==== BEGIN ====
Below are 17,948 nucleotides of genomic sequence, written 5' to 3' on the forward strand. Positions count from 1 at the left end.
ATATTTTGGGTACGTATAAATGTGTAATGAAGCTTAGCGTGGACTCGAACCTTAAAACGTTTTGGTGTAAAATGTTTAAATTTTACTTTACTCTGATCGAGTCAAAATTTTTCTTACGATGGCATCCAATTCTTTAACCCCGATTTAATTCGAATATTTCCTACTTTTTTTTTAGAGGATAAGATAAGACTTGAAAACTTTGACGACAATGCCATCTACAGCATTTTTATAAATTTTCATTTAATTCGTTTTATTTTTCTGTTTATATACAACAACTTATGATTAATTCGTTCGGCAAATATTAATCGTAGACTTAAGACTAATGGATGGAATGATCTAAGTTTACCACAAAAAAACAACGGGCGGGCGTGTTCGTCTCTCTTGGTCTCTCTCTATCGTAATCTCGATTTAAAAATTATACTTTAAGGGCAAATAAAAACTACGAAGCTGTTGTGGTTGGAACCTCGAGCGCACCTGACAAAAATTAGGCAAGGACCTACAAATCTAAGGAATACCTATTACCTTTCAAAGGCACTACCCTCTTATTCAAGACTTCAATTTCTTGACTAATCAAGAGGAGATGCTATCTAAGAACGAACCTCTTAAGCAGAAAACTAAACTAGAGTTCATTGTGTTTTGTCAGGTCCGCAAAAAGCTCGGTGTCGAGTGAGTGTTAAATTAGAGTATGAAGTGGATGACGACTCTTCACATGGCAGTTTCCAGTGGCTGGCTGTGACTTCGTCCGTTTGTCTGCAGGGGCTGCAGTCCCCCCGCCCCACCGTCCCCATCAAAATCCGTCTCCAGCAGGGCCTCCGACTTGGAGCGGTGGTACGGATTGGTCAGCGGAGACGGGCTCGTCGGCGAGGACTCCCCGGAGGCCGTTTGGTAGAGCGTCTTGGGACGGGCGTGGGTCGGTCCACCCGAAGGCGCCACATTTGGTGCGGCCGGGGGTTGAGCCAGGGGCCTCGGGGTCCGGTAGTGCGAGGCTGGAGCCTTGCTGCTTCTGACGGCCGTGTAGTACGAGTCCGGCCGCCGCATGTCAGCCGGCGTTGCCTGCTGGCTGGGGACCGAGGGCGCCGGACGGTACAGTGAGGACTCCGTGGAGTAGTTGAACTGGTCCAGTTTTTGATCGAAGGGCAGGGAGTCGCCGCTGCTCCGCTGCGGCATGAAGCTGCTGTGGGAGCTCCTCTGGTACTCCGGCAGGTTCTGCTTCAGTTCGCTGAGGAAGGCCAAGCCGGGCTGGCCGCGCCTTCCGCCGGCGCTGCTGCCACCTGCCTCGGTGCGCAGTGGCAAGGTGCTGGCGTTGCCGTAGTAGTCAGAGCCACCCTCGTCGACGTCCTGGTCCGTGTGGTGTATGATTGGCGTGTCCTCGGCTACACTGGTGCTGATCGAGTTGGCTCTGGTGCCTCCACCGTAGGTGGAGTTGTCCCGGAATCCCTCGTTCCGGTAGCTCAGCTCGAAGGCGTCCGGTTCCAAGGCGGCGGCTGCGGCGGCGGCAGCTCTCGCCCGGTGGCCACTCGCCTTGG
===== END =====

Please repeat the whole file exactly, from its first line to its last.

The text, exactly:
Below are 17,948 nucleotides of genomic sequence, written 5' to 3' on the forward strand. Positions count from 1 at the left end.
ATATTTTGGGTACGTATAAATGTGTAATGAAGCTTAGCGTGGACTCGAACCTTAAAACGTTTTGGTGTAAAATGTTTAAATTTTACTTTACTCTGATCGAGTCAAAATTTTTCTTACGATGGCATCCAATTCTTTAACCCCGATTTAATTCGAATATTTCCTACTTTTTTTTTAGAGGATAAGATAAGACTTGAAAACTTTGACGACAATGCCATCTACAGCATTTTTATAAATTTTCATTTAATTCGTTTTATTTTTCTGTTTATATACAACAACTTATGATTAATTCGTTCGGCAAATATTAATCGTAGACTTAAGACTAATGGATGGAATGATCTAAGTTTACCACAAAAAAACAACGGGCGGGCGTGTTCGTCTCTCTTGGTCTCTCTCTATCGTAATCTCGATTTAAAAATTATACTTTAAGGGCAAATAAAAACTACGAAGCTGTTGTGGTTGGAACCTCGAGCGCACCTGACAAAAATTAGGCAAGGACCTACAAATCTAAGGAATACCTATTACCTTTCAAAGGCACTACCCTCTTATTCAAGACTTCAATTTCTTGACTAATCAAGAGGAGATGCTATCTAAGAACGAACCTCTTAAGCAGAAAACTAAACTAGAGTTCATTGTGTTTTGTCAGGTCCGCAAAAAGCTCGGTGTCGAGTGAGTGTTAAATTAGAGTATGAAGTGGATGACGACTCTTCACATGGCAGTTTCCAGTGGCTGGCTGTGACTTCGTCCGTTTGTCTGCAGGGGCTGCAGTCCCCCCGCCCCACCGTCCCCATCAAAATCCGTCTCCAGCAGGGCCTCCGACTTGGAGCGGTGGTACGGATTGGTCAGCGGAGACGGGCTCGTCGGCGAGGACTCCCCGGAGGCCGTTTGGTAGAGCGTCTTGGGACGGGCGTGGGTCGGTCCACCCGAAGGCGCCACATTTGGTGCGGCCGGGGGTTGAGCCAGGGGCCTCGGGGTCCGGTAGTGCGAGGCTGGAGCCTTGCTGCTTCTGACGGCCGTGTAGTACGAGTCCGGCCGCCGCATGTCAGCCGGCGTTGCCTGCTGGCTGGGGACCGAGGGCGCCGGACGGTACAGTGAGGACTCCGTGGAGTAGTTGAACTGGTCCAGTTTTTGATCGAAGGGCAGGGAGTCGCCGCTGCTCCGCTGCGGCATGAAGCTGCTGTGGGAGCTCCTCTGGTACTCCGGCAGGTTCTGCTTCAGTTCGCTGAGGAAGGCCAAGCCGGGCTGGCCGCGCCTTCCGCCGGCGCTGCTGCCACCTGCCTCGGTGCGCAGTGGCAAGGTGCTGGCGTTGCCGTAGTAGTCAGAGCCACCCTCGTCGACGTCCTGGTCCGTGTGGTGTATGATTGGCGTGTCCTCGGCTACACTGGTGCTGATCGAGTTGGCTCTGGTGCCTCCACCGTAGGTGGAGTTGTCCCGGAATCCCTCGTTCCGGTAGCTCAGCTCGAAGGCGTCCGGTTCCAAGGCGGCGGCTGCGGCGGCGGCAGCTCTCGCCCGGTGGCCACTCGCCTTGG